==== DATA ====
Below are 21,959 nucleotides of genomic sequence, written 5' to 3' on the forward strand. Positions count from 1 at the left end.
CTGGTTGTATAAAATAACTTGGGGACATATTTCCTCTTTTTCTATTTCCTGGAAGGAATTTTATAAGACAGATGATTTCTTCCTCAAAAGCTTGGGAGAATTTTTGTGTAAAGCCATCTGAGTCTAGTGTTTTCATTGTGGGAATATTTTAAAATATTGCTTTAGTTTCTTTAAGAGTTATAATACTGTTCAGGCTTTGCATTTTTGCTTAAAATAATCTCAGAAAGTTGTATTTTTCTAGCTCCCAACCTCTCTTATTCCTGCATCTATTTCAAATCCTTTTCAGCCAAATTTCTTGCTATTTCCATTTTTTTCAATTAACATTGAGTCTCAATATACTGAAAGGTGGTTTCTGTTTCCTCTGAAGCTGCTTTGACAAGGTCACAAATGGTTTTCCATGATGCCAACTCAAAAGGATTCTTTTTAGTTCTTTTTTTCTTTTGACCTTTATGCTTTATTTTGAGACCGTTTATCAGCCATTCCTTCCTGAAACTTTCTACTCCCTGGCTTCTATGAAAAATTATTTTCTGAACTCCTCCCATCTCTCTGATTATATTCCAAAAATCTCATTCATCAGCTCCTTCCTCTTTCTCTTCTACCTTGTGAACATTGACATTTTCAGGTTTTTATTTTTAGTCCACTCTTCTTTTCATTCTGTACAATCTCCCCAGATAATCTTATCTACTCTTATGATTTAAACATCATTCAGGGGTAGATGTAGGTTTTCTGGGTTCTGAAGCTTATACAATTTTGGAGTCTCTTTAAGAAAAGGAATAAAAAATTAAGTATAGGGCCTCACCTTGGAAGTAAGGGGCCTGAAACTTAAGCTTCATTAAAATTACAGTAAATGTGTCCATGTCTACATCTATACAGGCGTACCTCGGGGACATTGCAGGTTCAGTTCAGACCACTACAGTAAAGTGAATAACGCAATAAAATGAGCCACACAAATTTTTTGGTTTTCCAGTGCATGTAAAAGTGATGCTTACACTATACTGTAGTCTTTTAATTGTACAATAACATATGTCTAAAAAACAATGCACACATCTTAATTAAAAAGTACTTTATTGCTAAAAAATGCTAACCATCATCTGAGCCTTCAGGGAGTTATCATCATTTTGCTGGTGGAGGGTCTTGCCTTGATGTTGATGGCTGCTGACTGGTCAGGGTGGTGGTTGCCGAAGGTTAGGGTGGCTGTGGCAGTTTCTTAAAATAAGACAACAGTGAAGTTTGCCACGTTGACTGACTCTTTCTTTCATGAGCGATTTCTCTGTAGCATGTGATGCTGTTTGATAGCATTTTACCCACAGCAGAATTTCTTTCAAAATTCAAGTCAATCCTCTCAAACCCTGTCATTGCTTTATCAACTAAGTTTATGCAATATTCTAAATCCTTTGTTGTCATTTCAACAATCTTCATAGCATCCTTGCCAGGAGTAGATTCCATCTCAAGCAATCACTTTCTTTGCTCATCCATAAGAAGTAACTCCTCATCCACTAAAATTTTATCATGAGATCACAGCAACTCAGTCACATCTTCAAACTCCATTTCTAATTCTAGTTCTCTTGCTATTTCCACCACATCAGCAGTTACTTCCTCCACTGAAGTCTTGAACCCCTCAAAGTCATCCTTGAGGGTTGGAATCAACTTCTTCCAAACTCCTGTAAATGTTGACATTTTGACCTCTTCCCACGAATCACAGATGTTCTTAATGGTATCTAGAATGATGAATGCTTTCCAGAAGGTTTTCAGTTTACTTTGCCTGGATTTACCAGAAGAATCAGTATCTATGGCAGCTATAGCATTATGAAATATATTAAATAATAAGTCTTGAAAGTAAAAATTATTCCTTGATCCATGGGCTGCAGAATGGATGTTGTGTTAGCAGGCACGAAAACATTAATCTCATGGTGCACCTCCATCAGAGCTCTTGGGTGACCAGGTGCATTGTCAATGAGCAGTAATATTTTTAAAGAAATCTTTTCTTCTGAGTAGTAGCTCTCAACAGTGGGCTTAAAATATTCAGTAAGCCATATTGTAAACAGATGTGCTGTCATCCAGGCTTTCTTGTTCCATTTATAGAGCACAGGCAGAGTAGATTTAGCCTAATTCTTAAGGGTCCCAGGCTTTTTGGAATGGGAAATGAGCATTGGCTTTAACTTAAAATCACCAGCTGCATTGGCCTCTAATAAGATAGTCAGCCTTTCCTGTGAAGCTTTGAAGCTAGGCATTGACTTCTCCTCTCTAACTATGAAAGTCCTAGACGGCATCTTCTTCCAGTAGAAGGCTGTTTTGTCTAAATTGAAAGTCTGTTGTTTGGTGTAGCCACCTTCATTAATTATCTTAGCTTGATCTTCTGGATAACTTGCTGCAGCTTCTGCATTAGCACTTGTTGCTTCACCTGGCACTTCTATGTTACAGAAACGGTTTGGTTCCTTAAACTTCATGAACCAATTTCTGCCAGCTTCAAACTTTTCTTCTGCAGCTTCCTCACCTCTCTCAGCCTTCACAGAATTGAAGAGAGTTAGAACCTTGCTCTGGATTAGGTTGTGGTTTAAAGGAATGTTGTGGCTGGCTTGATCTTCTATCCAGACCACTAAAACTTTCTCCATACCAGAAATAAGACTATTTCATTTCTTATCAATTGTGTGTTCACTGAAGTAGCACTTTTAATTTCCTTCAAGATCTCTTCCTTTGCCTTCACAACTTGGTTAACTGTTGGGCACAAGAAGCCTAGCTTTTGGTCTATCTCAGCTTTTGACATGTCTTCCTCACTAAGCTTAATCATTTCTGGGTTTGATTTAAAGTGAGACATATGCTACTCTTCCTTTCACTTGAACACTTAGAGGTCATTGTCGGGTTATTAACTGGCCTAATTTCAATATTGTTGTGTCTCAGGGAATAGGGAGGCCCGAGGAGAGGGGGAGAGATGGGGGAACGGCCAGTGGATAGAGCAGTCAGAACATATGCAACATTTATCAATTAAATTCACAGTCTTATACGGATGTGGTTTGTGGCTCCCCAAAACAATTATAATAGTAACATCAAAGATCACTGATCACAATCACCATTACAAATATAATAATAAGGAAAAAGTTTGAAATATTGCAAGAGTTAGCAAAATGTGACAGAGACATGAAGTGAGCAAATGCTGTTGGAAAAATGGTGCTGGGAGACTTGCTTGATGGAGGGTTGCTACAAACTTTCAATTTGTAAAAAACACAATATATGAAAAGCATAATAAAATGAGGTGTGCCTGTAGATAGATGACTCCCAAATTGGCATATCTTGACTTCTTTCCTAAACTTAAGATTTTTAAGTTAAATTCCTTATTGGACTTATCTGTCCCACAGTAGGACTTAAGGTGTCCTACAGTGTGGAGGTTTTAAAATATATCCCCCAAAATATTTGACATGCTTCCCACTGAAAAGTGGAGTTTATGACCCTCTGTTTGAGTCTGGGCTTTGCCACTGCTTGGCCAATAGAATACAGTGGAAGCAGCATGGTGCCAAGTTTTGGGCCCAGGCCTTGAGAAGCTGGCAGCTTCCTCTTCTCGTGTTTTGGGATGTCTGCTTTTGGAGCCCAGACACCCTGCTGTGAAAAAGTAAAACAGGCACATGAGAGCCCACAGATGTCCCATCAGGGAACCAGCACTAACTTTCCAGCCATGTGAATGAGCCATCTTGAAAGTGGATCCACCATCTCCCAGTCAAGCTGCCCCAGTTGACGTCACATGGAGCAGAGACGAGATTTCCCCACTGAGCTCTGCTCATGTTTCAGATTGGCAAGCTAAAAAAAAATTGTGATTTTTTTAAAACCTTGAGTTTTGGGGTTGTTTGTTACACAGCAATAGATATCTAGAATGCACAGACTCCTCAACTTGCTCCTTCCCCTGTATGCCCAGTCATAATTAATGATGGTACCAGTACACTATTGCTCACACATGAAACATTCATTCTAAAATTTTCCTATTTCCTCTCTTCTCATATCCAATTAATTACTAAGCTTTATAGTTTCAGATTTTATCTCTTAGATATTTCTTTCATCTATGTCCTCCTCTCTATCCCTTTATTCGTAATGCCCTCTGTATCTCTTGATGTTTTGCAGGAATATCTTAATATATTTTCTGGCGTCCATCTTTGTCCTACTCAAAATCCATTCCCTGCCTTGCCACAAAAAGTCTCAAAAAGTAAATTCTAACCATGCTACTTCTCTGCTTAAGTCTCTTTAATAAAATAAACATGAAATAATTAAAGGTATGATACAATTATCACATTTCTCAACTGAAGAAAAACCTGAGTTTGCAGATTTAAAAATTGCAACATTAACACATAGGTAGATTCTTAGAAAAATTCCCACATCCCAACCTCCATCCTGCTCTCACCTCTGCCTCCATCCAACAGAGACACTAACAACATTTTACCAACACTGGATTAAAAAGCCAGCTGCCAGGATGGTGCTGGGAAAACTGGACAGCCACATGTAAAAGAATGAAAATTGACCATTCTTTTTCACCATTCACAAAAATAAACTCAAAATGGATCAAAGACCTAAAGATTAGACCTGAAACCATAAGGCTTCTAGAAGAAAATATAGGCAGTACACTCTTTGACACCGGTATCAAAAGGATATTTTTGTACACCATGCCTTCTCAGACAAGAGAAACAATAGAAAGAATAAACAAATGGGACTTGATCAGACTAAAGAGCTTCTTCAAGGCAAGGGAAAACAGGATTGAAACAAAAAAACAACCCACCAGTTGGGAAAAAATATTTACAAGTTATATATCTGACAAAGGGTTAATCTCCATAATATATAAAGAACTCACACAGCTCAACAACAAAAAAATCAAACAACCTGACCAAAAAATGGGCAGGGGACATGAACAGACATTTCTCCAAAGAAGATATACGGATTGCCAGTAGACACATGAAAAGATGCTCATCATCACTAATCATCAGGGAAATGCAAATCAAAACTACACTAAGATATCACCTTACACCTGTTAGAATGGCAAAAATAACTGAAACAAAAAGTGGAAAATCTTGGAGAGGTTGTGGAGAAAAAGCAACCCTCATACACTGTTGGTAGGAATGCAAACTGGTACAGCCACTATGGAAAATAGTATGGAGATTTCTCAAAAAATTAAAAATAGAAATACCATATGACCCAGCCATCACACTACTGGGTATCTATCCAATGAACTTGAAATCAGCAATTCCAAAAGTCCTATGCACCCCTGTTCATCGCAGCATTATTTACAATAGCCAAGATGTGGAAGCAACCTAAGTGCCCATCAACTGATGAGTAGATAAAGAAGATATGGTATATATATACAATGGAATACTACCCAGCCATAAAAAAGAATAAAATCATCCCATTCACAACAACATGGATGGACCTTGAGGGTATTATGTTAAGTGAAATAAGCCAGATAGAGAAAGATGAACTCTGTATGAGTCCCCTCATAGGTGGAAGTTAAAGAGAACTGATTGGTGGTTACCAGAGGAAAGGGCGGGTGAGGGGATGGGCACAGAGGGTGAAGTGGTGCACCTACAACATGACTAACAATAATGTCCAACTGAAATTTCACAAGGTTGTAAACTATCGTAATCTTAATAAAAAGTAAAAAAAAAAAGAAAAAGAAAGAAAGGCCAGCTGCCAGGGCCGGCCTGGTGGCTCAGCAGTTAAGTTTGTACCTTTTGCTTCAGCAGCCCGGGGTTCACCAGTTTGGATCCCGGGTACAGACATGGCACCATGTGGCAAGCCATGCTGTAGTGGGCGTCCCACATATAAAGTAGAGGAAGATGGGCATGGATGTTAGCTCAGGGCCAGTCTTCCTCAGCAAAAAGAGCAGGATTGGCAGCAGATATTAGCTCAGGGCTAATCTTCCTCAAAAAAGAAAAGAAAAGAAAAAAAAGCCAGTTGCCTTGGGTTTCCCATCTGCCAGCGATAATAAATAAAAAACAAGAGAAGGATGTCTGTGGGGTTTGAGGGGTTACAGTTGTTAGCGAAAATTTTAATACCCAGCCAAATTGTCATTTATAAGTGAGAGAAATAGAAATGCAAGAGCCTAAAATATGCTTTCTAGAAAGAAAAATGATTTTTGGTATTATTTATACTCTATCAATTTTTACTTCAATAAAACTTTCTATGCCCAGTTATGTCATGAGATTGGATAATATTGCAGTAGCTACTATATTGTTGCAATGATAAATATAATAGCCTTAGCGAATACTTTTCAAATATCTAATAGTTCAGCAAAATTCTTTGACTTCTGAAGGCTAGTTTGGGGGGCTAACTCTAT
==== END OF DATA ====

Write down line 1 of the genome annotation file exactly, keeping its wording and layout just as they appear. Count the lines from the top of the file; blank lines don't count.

Below are 21,959 nucleotides of genomic sequence, written 5' to 3' on the forward strand. Positions count from 1 at the left end.